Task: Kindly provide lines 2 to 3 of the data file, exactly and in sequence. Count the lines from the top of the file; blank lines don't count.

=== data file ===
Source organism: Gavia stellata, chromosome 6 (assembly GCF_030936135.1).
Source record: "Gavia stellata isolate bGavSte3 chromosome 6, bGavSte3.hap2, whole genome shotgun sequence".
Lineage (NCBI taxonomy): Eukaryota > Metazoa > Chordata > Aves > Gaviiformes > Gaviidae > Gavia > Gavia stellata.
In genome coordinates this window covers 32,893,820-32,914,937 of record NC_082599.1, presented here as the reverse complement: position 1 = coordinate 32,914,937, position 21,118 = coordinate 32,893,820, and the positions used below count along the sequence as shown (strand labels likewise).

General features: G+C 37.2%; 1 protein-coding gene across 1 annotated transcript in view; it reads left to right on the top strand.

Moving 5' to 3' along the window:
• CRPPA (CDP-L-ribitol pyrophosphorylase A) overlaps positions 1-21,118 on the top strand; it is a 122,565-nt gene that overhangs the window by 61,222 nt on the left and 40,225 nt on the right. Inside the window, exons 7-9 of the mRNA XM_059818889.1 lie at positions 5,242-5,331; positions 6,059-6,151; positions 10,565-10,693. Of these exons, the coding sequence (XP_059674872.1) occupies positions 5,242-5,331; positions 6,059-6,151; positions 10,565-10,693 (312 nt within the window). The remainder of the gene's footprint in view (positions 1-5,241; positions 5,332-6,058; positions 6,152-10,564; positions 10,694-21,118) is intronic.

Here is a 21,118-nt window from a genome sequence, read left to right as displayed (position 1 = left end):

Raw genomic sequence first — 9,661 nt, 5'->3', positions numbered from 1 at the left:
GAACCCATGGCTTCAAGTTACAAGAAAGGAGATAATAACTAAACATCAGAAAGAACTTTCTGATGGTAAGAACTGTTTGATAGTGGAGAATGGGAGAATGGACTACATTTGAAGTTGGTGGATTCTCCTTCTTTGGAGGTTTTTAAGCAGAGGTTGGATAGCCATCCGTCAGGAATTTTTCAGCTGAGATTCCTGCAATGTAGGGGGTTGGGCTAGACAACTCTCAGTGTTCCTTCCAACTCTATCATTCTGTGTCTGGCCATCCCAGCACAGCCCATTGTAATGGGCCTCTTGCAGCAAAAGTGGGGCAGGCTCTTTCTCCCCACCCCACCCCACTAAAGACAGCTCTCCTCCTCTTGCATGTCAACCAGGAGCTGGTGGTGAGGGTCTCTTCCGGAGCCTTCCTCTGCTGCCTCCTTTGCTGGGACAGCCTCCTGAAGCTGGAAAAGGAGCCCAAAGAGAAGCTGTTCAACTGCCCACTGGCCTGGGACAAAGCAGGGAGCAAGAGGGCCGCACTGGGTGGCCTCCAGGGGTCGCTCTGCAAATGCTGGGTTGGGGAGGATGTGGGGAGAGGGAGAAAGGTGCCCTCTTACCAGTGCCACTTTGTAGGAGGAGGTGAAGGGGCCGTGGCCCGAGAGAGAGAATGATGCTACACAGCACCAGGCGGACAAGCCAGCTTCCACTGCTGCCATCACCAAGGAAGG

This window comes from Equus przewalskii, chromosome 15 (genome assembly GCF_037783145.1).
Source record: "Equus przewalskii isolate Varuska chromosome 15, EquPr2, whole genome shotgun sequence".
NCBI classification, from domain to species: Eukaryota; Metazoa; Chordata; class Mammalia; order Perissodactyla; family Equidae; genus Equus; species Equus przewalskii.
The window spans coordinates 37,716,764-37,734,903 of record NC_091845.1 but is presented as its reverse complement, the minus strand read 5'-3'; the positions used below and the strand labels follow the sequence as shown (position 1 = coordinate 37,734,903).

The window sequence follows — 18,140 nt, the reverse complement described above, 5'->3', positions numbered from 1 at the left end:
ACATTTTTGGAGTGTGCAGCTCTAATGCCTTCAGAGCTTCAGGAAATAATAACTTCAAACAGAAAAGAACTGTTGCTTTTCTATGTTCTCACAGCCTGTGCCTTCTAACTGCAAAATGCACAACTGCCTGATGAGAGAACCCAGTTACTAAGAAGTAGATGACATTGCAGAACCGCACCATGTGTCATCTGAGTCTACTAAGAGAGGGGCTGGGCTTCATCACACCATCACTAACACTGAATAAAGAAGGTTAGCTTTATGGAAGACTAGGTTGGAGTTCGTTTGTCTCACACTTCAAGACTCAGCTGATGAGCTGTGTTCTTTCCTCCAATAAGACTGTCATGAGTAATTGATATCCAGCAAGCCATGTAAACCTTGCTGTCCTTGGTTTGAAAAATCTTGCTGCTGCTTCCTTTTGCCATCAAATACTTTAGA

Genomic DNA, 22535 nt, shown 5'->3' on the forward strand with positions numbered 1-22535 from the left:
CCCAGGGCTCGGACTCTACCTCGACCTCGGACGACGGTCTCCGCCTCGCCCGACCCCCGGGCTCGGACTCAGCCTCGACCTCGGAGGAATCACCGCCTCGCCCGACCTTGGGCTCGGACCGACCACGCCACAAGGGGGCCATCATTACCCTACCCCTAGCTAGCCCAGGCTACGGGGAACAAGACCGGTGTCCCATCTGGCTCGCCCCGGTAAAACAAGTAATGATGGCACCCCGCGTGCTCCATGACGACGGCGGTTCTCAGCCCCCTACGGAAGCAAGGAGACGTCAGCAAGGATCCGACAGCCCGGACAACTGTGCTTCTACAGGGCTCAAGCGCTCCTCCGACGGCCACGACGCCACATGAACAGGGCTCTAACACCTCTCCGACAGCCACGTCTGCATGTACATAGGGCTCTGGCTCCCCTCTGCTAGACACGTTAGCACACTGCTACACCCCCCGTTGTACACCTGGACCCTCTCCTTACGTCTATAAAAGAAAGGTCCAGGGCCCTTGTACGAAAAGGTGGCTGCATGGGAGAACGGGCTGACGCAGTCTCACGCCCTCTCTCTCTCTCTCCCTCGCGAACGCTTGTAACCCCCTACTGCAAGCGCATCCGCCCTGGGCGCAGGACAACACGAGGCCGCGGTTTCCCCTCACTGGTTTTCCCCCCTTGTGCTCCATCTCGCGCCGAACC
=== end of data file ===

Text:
Source record: "Gavia stellata isolate bGavSte3 chromosome 6, bGavSte3.hap2, whole genome shotgun sequence".
Lineage (NCBI taxonomy): Eukaryota > Metazoa > Chordata > Aves > Gaviiformes > Gaviidae > Gavia > Gavia stellata.